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Irish strawberries growers ride Superfoods wave

By Stephen Daniells , 05-May-2006

Irish strawberry production has topped 5,500 tonnes as consumers on the Emerald Isle put the emphasis on locally grown, tasty and nutritious produce.

Demand for strawberries, a rich source of vitamin C as well as antioxidants like ellagic acid, has increased both in the UK and Ireland, with many supermarkets marketing the fruit as one of nature's Superfoods.

Dr. Eamonn Kehoe, Teagasc Soft Fruit Adviser told growers at the Teagasc National Soft Fruit Conference in Dublin yesterday, that the Irish strawberry market was now worth an estimated €21m.

"New investments in glasshouses, tunnels and the use of new technology in strawberry plant production have lengthened the Irish production season. Fresh Irish grown strawberries are now available from April to November, helping to meet the needs of supermarkets. More growers are now selling directly to consumers at farmers markets - local and fresh," said Dr. Kehoe.

Teagasc is supporting research into strawberry tray plant production at its Kinsealy research facility.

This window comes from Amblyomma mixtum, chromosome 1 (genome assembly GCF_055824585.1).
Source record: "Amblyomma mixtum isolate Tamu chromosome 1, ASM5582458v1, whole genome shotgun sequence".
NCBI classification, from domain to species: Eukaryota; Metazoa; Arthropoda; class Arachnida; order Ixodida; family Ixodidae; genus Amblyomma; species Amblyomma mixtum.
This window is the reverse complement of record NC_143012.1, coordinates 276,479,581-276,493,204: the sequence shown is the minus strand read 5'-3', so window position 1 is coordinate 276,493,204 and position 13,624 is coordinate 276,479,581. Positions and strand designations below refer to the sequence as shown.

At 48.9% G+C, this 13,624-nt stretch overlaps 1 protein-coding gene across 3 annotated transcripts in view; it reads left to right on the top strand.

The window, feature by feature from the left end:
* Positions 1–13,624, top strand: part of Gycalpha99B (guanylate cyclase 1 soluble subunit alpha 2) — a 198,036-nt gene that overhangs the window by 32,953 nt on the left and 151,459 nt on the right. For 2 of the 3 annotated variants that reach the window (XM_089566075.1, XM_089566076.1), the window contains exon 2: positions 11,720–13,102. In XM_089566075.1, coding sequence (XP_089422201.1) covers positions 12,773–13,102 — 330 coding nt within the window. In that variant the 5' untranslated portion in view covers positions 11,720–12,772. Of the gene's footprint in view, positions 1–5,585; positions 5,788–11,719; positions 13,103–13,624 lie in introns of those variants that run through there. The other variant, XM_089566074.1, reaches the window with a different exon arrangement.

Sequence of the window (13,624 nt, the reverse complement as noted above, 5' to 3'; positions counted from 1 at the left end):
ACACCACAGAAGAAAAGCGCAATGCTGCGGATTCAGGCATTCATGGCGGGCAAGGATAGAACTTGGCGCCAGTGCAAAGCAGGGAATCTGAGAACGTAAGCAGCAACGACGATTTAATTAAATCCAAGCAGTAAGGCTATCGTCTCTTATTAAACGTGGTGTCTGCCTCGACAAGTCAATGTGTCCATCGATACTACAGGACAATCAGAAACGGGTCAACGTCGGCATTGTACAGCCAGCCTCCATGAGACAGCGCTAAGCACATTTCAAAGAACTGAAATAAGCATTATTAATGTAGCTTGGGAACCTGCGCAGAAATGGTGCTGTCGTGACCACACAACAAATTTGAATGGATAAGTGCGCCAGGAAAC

"Tray plants can produce 10 to 20 per cent more large fruits than traditional 'bare root' plants which reduces picking costs substantially," explained Kehoe.

The demand for local produce is also mirrored in the UK, with demand sometimes outstripping supply, according to the National Farmers Retail and Markets Association.

Strawberry sales in the UK are reported to have increased by 34 per cent during the last two years.

Growing public understanding of several fruits and vegetables has also seen demand increase across the UK for other berries. Sales of blueberries are reported to have rocketed by 130 per cent, while raspberry sales grew by 62 per cent in the last two years.

Analysts from Innova Market Insights said recently that the increasing popularity of berries and berry flavours in recent years is now extending to other less well-known super fruits, such as pomegranate, mangosteen, acai and noni, which are all being marketed on their antioxidant content and associated health benefits.

This could have a knock-on effect into other sectors. Datamonitor recently said that in Europe, the increased popularity of exotic fruit contributed significantly to a growth rate of 26 per cent for the European organic food industry between 2001 and 2004. The US market looks to be following suit.

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